Family of six bomb three Indonesian churches
Officials say the family had travelled to Syria before the suicide attack
Indonesian officials say that the family of six believed responsible for deadly suicide bombings on three Christian churches on Sunday belonged to an Islamic State-inspired terror network.
The co-ordinated attacks took place in the city of Surabaya, Indonesia’s second-largest city.
Investigators say that the parents belong to terrorist group Jamaah Ansharut Daulah, which lends its support to Isis in Indonesia, and that the family had recently returned from Syria.
Isis claimed responsibility for the bombings through its Amaq news agency, but the claim said there were only three attackers and made no mention of children.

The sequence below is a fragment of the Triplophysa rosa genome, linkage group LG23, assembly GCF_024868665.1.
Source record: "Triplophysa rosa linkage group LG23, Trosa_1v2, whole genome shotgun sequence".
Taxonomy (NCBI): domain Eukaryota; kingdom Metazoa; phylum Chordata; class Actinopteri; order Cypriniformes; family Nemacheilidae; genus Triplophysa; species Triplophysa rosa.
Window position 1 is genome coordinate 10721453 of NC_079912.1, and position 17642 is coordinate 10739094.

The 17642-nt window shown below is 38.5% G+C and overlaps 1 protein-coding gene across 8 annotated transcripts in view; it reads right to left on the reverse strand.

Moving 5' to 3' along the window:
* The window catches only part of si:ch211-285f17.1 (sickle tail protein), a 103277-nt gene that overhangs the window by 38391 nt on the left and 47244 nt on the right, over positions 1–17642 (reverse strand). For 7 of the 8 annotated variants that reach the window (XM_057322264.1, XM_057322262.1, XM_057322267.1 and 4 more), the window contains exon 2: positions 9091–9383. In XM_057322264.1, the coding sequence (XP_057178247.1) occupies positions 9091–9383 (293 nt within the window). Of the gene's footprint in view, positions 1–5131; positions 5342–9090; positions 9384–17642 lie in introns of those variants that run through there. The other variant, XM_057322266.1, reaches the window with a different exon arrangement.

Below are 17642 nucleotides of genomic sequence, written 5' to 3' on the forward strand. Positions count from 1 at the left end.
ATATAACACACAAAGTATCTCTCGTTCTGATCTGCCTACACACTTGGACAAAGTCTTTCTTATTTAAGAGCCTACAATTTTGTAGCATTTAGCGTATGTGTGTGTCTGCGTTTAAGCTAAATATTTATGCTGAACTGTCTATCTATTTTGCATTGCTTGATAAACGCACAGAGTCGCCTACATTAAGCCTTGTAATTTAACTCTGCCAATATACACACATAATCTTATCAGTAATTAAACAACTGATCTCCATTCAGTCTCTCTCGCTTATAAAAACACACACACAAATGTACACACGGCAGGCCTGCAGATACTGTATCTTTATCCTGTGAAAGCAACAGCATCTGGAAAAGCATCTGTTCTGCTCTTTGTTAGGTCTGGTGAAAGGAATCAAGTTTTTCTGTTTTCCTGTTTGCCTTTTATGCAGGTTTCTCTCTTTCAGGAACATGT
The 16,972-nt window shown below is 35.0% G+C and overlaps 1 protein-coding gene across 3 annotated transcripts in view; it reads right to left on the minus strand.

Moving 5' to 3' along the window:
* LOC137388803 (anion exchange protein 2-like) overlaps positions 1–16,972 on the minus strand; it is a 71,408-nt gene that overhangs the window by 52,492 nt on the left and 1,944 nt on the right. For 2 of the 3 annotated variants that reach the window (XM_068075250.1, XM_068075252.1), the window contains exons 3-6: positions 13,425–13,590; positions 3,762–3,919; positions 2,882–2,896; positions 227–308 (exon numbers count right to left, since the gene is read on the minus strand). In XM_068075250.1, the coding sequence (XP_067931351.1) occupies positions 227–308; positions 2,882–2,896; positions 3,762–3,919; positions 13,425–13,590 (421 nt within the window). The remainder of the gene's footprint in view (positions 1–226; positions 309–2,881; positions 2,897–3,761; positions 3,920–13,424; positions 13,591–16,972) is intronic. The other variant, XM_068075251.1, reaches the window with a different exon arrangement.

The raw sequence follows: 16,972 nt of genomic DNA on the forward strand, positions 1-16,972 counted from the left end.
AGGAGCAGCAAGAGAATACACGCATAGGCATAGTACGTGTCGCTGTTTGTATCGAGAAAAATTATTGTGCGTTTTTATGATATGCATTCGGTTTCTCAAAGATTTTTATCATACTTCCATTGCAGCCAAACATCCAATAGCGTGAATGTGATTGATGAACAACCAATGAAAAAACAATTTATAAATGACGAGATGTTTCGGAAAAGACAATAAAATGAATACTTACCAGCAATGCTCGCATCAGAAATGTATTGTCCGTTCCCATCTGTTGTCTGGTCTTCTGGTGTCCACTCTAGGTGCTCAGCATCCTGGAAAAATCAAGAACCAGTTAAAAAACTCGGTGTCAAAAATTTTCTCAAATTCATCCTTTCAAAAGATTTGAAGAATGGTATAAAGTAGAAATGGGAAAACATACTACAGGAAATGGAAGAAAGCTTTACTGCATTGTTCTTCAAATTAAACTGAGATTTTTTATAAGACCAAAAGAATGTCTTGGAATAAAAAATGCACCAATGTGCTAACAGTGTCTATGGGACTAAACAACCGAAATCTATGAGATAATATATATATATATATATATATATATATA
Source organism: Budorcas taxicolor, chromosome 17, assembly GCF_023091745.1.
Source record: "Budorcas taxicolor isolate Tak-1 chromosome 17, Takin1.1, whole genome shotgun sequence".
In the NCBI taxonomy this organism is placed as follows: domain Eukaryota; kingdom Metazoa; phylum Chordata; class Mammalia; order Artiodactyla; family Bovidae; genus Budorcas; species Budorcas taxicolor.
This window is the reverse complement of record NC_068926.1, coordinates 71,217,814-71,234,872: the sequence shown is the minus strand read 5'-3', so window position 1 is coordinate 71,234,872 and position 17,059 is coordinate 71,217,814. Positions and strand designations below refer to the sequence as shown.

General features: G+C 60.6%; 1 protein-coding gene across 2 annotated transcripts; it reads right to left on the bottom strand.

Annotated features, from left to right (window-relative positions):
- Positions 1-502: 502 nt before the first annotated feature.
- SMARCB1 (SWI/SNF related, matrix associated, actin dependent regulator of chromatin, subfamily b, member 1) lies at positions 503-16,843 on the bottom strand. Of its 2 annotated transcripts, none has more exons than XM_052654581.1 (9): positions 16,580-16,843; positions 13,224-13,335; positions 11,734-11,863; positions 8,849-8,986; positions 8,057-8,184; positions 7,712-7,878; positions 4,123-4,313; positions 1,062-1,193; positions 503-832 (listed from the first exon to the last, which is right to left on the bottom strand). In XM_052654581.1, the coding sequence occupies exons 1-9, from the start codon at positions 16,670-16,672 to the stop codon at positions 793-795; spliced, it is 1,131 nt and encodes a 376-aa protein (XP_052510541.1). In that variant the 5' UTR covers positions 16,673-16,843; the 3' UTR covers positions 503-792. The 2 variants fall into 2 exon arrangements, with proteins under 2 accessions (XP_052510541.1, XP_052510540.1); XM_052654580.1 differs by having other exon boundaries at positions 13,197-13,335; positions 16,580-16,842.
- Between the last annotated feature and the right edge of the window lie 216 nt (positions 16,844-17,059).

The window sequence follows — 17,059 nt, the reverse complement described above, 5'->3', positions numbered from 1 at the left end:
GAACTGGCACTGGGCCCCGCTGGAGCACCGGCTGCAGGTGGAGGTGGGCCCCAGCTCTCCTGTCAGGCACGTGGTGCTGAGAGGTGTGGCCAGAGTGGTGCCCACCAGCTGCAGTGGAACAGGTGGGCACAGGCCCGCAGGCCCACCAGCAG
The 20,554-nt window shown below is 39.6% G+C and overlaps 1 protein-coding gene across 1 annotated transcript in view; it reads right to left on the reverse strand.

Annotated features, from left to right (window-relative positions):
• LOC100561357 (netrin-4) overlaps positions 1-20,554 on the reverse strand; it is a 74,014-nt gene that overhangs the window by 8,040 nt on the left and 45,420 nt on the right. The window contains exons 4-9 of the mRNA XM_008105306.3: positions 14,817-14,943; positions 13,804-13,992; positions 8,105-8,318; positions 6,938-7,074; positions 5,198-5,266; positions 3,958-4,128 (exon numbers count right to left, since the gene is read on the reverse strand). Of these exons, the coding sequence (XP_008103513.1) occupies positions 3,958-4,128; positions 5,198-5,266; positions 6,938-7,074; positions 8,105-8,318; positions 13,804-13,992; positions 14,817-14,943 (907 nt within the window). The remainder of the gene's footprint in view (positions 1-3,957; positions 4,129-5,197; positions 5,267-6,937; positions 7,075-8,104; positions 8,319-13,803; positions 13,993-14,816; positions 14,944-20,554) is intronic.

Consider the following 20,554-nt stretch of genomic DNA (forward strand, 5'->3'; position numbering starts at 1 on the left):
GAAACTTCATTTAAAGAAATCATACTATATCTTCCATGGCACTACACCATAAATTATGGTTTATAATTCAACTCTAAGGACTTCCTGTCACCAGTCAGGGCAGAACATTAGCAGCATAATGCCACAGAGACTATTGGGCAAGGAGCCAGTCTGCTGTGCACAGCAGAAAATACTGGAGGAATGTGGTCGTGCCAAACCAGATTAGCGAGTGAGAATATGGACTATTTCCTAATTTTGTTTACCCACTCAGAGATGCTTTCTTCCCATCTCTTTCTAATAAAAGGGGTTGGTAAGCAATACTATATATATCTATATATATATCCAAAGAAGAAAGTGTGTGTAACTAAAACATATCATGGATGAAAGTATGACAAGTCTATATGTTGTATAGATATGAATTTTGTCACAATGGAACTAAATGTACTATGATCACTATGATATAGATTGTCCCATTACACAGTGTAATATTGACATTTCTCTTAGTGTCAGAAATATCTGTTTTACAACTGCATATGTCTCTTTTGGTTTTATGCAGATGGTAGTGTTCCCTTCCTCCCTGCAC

Officials say that the first attack was carried out by the family’s two sons, aged 16 and 18, who rode motorcycles into the Santa Maria Catholic Church, before detonating explosives they were carrying.
The father, identified as Dita Futrianto, dropped off his wife and two daughters at the Diponegoro Indonesian Christian Church, where they blew themselves up.
“The girls – aged nine and 12 – had bombs strapped to them, as did their mother,” the BBC reports.
Futrianto then drove his car, packed with explosives, to the Surabaya Centre Pentecostal Church before detonating the bomb.
“Unexploded bombs found at two of the churches were safely detonated by authorities,” says The Washington Post.
Indonesian president Joko Widod called the bombings “cowardly actions” and said the attackers were “very barbaric and beyond the limit of humanity”.